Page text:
Wednesday, 27 August 2014


The company Across the Bay offered wanted me to start immediately, although my visa transfer had not yet gone through. My lawyer told me it was illegal; their lawyer said that it was.

The offer that they made me on paper was for a salary equivalent to the one I had been earning, to be increased by a few grand after a three month trial period. Perhaps they didn't realize that I had seen a copy of the paperwork they provided to the Immigration Department, which listed the higher salary.

They were adamant that I start work for them. They claimed that they would call it 'training', if questioned, and I would be paid my salary for the duration as a signing 'bonus'. I reluctantly agreed.

When I arrived at work on my first day I found Benjamin frantically checking code into Source Safe. He had not been practising any kind of version control before I arrived on the project and my arrival had prompted a sudden massive code cleanup, which went as far as a renaming of the product.

The code was still a mess. The product was halfway functional, but there was no design; no object model. It was built on top of another product, which in fact did all of the work. Our product was intended to be a GUI that would exercise their command-line interface. Our only selling point was cheaper licensing terms than the base product, which had its own superior GUI.

The problem was that the other product came with a database, which was updated every month--and which was partially encrypted. We needed to apply those database updates to our own product and we needed to display some the encrypted information for our product to be of any use to end-users... but the company we had licensed the product from was a military-industrial provider and would not give us an API to decrypt.

For this purpose Benjamin had written a screen scraper, which would open the other product and automatically press buttons in order navigate through its database. It would then scrape the decrypted text out of the other product's GUI and save it into a new table int he database. It was a clever bit of work, but slow and not very robust.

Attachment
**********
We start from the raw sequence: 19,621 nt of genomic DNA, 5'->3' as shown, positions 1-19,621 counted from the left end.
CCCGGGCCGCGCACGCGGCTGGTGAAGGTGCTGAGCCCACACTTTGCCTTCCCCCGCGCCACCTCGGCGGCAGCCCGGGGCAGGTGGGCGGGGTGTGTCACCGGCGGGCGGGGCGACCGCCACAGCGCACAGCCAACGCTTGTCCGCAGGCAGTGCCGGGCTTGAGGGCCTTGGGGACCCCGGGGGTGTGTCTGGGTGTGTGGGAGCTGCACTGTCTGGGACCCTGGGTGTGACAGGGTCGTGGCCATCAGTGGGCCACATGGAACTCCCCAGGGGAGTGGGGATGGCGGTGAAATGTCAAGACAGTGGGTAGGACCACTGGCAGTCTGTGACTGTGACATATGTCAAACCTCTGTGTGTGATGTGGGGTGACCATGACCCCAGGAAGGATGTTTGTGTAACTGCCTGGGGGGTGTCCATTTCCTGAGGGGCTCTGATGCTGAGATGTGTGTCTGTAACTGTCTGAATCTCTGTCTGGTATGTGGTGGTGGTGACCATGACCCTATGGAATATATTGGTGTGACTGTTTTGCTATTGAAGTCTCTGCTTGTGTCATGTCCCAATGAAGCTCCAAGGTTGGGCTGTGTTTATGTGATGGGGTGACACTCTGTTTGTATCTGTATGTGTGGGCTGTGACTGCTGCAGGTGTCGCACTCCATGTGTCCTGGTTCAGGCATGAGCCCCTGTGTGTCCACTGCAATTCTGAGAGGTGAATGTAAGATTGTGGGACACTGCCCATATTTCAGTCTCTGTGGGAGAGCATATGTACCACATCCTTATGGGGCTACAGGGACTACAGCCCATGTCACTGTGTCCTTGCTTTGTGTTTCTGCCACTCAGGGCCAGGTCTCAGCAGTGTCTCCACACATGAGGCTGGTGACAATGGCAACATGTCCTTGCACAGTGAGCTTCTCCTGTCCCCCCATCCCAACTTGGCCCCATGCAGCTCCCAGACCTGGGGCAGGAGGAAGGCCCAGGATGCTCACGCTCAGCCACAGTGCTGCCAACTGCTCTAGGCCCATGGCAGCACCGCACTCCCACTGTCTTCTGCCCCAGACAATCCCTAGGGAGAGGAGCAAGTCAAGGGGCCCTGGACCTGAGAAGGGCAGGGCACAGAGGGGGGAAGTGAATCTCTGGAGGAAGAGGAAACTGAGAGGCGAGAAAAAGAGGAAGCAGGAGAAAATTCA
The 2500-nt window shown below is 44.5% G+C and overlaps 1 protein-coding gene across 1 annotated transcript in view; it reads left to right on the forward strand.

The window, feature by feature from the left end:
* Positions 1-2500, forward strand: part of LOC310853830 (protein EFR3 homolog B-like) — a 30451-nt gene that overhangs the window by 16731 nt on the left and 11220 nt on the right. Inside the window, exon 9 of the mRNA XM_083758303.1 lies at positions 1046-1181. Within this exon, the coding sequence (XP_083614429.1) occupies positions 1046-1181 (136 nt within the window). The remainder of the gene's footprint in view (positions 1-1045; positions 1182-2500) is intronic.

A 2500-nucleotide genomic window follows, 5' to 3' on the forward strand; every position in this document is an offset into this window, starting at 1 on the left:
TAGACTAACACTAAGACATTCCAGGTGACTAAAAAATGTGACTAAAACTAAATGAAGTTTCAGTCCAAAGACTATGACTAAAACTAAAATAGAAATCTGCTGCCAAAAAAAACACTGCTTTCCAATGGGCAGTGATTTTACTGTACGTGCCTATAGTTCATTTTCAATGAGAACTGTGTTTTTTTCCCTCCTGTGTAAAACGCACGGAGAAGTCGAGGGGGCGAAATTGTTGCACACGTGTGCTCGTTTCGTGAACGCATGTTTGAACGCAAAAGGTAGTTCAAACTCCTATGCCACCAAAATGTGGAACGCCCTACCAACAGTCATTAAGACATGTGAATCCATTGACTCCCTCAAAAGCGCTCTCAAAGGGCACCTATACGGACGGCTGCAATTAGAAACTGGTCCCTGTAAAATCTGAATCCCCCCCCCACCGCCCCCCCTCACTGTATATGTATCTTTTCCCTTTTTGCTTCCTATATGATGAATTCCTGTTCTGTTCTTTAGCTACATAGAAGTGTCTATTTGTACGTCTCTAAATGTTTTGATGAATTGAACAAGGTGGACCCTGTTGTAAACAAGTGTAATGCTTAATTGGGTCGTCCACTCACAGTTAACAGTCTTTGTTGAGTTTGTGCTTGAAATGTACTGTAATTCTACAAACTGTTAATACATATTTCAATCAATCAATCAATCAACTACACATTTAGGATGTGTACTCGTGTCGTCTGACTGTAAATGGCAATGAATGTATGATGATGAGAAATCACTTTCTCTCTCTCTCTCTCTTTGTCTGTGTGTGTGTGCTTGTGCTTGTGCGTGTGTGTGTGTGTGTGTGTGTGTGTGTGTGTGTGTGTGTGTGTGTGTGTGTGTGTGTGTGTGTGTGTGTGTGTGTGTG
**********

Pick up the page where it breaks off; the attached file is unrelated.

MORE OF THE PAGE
The database in question, I was dismayed to discover, was MS Access. Our product installed its own tables into the same database and read our data out of there willy-nilly.

My first task was to help build out the views through which the GUI would display information present in the database, most of which revolved around jobs the user created and the results of their execution. This on the surface was an easy enough task, but Benjamin had bastardized the MFC Model-View framework and getting it to behave like a proper application required a lot of hacking.

On my first day a guy called Freddy slouched into the office and introduced himself.
"Good to meet you, Freddy."
"I don't feel so good. I only got to be the new guy for about three days before you arrived."
He laughed. I didn't like his smile. "Just kidding."
I smiled and nodded.
"You're going to learn to hate me," said Freddy, still grinning. "I'm the Product Manager."

During my first week Judd let it be known that the pressure was on for a release, although the software was nowhere close to being ready. Benjamin sighed and said we were going to have to work through the weekend.

"No way," I said. "I don't have a visa and right now I'm only here in the office out of the goodness of my heart. No way am I coming in on the weekend."

Freddy gave me a narrow look. "This one's trouble," he said loudly. "Better keep an eye on him."

I shrugged him off and got back to work. He had no idea about my work status and I did not feel like filling him in. Freddy had already advised me that I should hate him and I decided to take him at his word. Rarely have I misjudged anybody as badly as I did Freddy.

About a month into my trial period my visa transfer arrived. Marge came to me to get my bank details and to set up with health insurance.

Then Judd came to me and said "So, man, this signing bonus is going to be a problem."
"Oh, really?"
"Yes, well, the thing is, we've never paid one before, and we don't think it sets a good example to pay one now."
"But you know it's not really a signing bonus. It's my salary."
He looked away. "Well, yes, that's right. Hey, tell you what. I'll make it up to you by paying you the at the rate that you're not supposed to get until after your trial period."

I did some mental calculations. I was out one month's pay and the difference in salary for the remaining two months of my trial period was not even close to covering it. In any case, they were legally obliged to pay me the higher rate.

ATB had decided not to pay me for the month during which I had worked for them illegally, against my lawyer's advice, risking deportation. They were clearly doing it because they knew they could.

They had me over a barrel. I was cheap, the economy was terrible, and I had two options: quit and go home to Australia or suck it up and stay.

I'd worked hard to be there and my self-esteem had taken a beating through the redundancy. Donna put pressure on me and I decided I would stay.

The fun was just beginning.

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